Just came to read the Gdium entry on wikipedia and since wikipedia is definitely not the place to answer to the controversy section, I guess my BLOG is a good place to start. I will also not amend that section since it wouldn’t be ‘fair game’ for a Dexxon employee to delete what some people believe to be facts (?). So let’s tackle each point one by one.
Gdium was originally planned for release in September 2008, but after multiple hardware and software glitches, the product was delayed until end of February 2009 for its soft launch. Gdium’s soft launch was on the Belgium market and received a mild user acceptance. The product delays are attributed to a number of factors, but the choice of a MIPS CPU and its Linux implementation is one of the main factor that impacted the product stability.
I personally have problems to see how this fits into any controversy section, most IT products come out late anyway. The product was delayed, that’s a fact that no one is denying. Whoever wrote that is definitely not involved in the project. There were 2 reasons that delayed the product launch: non-working keyboard due to some firmware issues and white plastic quality (we wanted something really white and it took more time than expected to reach this quality). So no MIPS or Linux port issue.
One Laptop Per Hacker (OLPH) marketing campaign draw numerous concerns from the One Laptop Per Child (OLPC) foundation, and it was seen as a pale copy of OLPC own marketing campaign. While the OLPC fundation is a non-profit organization, Gdium is a for-profit commercial project managed by private company Dexxon. The OLPC foundation argues that Dexxon campaign is confusing the market and enticing people towards a commercial project. Dexxon has yet to provide a clear explanation on those allegations.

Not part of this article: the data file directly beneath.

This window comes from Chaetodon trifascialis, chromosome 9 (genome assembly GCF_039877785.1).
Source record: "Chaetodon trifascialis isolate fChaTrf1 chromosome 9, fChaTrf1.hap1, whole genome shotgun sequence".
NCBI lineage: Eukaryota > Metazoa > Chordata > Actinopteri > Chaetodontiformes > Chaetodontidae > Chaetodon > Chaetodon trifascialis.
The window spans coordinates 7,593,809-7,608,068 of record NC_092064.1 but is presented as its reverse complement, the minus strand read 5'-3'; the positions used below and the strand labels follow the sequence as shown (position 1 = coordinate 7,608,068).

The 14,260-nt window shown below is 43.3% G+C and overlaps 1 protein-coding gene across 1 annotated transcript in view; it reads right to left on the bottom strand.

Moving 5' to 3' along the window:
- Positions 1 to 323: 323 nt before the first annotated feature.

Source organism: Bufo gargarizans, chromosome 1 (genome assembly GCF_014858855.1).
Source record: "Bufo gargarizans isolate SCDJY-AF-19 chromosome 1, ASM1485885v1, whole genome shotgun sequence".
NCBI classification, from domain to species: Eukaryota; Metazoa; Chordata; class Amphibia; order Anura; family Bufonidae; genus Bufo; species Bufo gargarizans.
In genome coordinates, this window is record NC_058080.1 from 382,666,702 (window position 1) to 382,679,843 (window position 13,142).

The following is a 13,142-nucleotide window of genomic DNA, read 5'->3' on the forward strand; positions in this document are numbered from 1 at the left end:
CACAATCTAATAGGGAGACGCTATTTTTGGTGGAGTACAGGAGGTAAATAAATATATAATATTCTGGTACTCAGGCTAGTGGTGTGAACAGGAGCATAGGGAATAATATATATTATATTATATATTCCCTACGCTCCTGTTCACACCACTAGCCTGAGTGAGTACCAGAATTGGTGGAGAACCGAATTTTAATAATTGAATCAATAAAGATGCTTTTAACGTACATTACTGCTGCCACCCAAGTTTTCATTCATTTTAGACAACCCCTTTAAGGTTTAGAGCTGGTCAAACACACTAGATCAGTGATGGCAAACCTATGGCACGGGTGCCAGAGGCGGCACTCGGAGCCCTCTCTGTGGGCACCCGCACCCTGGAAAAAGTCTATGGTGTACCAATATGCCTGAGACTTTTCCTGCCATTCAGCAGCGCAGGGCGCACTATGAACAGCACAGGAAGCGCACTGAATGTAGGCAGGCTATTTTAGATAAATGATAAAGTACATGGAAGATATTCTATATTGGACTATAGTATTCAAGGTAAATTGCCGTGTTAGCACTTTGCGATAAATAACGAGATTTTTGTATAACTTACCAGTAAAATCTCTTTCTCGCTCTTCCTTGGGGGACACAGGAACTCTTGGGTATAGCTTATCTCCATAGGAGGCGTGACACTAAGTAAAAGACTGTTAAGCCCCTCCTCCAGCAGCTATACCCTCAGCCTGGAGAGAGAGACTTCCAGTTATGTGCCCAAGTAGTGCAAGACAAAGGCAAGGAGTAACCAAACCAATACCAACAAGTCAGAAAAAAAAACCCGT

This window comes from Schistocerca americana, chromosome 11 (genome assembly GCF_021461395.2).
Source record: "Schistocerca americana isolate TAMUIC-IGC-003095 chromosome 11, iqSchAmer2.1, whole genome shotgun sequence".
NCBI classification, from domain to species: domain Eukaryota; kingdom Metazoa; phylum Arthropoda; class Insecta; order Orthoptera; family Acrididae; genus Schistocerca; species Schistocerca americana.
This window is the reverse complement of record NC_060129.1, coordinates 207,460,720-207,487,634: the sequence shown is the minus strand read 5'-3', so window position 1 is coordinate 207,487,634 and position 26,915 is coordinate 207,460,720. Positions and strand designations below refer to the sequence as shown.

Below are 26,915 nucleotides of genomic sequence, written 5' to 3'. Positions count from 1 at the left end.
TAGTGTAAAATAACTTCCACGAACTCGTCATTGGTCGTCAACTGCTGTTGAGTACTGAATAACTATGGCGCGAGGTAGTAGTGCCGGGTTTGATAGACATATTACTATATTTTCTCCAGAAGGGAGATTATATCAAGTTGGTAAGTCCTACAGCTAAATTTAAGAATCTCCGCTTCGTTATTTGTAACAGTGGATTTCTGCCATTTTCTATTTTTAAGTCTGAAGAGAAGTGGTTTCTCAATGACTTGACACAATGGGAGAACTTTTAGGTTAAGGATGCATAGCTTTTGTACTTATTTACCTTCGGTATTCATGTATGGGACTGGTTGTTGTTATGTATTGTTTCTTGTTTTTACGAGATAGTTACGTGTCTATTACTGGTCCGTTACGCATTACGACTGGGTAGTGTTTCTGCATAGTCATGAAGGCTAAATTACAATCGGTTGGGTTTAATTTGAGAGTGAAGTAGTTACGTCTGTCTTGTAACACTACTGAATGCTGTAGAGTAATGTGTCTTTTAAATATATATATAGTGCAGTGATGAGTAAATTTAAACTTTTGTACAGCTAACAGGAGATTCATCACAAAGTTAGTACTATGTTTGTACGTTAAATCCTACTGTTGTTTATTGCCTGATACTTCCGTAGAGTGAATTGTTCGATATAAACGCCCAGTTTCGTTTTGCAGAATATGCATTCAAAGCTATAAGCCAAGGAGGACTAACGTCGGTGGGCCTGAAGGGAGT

That’s a funny one. In fact I believe this can only be written by OLPC itself since no one else mentioned it. We did receive a letter from OLPC to contact them, which we did, but no one was available to take our call. Finally the latest I’ve heard is that we have a ‘gentleman agreement’. So much for it… Now OLPH is a friendly reference to OLPC except that it’s targeting hackers and not children and without any aim of educating them. Gdium also happens to be a foundation (non-profit organization) which goal is to provide a mean for every child to exercise its right to education. As the Wikipedia introduction describes it very well “Gdium is a brick inside a wider environment dedicated to knowledge“, which is a very different approach from OLPC. We also target a different age range (secondary and high school) being complimentary to OLPC and we’ve been working with teachers from the start, not governments, to reach our goals. We sell to anyone who wants a Gdium, and not only the countries that have decided to buy into the program and we have very little chances to be corrupted by Microsoft, running on a MIPS CPU 😉 . We probably need to improve on our communication about the project itself, but I believe that like every Open Source project we focus on getting our solution out and not just talking about it.
The target price of the Gdium at Euro 379 makes the Gdium one of the most expensive netbook on the market related to its hardware configuration. Analysts  have wondered if a market actually exist for it.
Last but not least, some negative and false comments about our pricing and market taking a poorly written engadget article, poorly in the sense that the author doesn’t see what’s exciting about coming up with a non-x86 compatible architecture and bringing real competition to the market. For the pricing part, we do have monthly market survey and for what it’s worth, in Europe at the time of this article 10″ netbook where priced between 299€ (Advent 4211) up to 599€ (Asus EeePC S101) with the bulk being around 400€. But that would be probably asking too much to the author of that section to verify his sources…
I, of course, remain open to answer any related question the community may have. I felt I had to at least provide an answer. This is now done.